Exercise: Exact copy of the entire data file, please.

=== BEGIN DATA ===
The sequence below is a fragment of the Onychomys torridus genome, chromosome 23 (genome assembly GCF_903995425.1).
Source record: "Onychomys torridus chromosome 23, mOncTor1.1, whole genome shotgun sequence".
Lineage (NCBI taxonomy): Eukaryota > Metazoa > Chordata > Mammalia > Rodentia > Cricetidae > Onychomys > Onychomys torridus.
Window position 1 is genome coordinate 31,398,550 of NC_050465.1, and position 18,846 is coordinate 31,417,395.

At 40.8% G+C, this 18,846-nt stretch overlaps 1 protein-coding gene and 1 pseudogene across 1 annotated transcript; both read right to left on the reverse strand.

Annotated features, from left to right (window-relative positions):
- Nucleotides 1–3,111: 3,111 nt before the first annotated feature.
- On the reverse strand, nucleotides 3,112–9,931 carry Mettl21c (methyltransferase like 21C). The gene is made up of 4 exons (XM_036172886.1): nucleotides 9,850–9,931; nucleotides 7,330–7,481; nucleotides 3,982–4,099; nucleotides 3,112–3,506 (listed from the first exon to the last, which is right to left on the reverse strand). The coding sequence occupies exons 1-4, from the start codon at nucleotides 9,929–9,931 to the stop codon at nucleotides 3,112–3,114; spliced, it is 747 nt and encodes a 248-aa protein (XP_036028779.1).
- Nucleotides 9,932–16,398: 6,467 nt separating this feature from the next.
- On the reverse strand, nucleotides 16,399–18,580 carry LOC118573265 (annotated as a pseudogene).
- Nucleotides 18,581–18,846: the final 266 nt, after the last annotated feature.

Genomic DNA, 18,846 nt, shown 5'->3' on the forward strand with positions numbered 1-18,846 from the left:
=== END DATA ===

The sequence below is a fragment of the Onychomys torridus genome, chromosome 23 (genome assembly GCF_903995425.1).
Source record: "Onychomys torridus chromosome 23, mOncTor1.1, whole genome shotgun sequence".
Lineage (NCBI taxonomy): Eukaryota > Metazoa > Chordata > Mammalia > Rodentia > Cricetidae > Onychomys > Onychomys torridus.
Window position 1 is genome coordinate 31,398,550 of NC_050465.1, and position 18,846 is coordinate 31,417,395.

At 40.8% G+C, this 18,846-nt stretch overlaps 1 protein-coding gene and 1 pseudogene across 1 annotated transcript; both read right to left on the reverse strand.

Annotated features, from left to right (window-relative positions):
- Nucleotides 1–3,111: 3,111 nt before the first annotated feature.
- On the reverse strand, nucleotides 3,112–9,931 carry Mettl21c (methyltransferase like 21C). The gene is made up of 4 exons (XM_036172886.1): nucleotides 9,850–9,931; nucleotides 7,330–7,481; nucleotides 3,982–4,099; nucleotides 3,112–3,506 (listed from the first exon to the last, which is right to left on the reverse strand). The coding sequence occupies exons 1-4, from the start codon at nucleotides 9,929–9,931 to the stop codon at nucleotides 3,112–3,114; spliced, it is 747 nt and encodes a 248-aa protein (XP_036028779.1).
- Nucleotides 9,932–16,398: 6,467 nt separating this feature from the next.
- On the reverse strand, nucleotides 16,399–18,580 carry LOC118573265 (annotated as a pseudogene).
- Nucleotides 18,581–18,846: the final 266 nt, after the last annotated feature.

Genomic DNA, 18,846 nt, shown 5'->3' on the forward strand with positions numbered 1-18,846 from the left: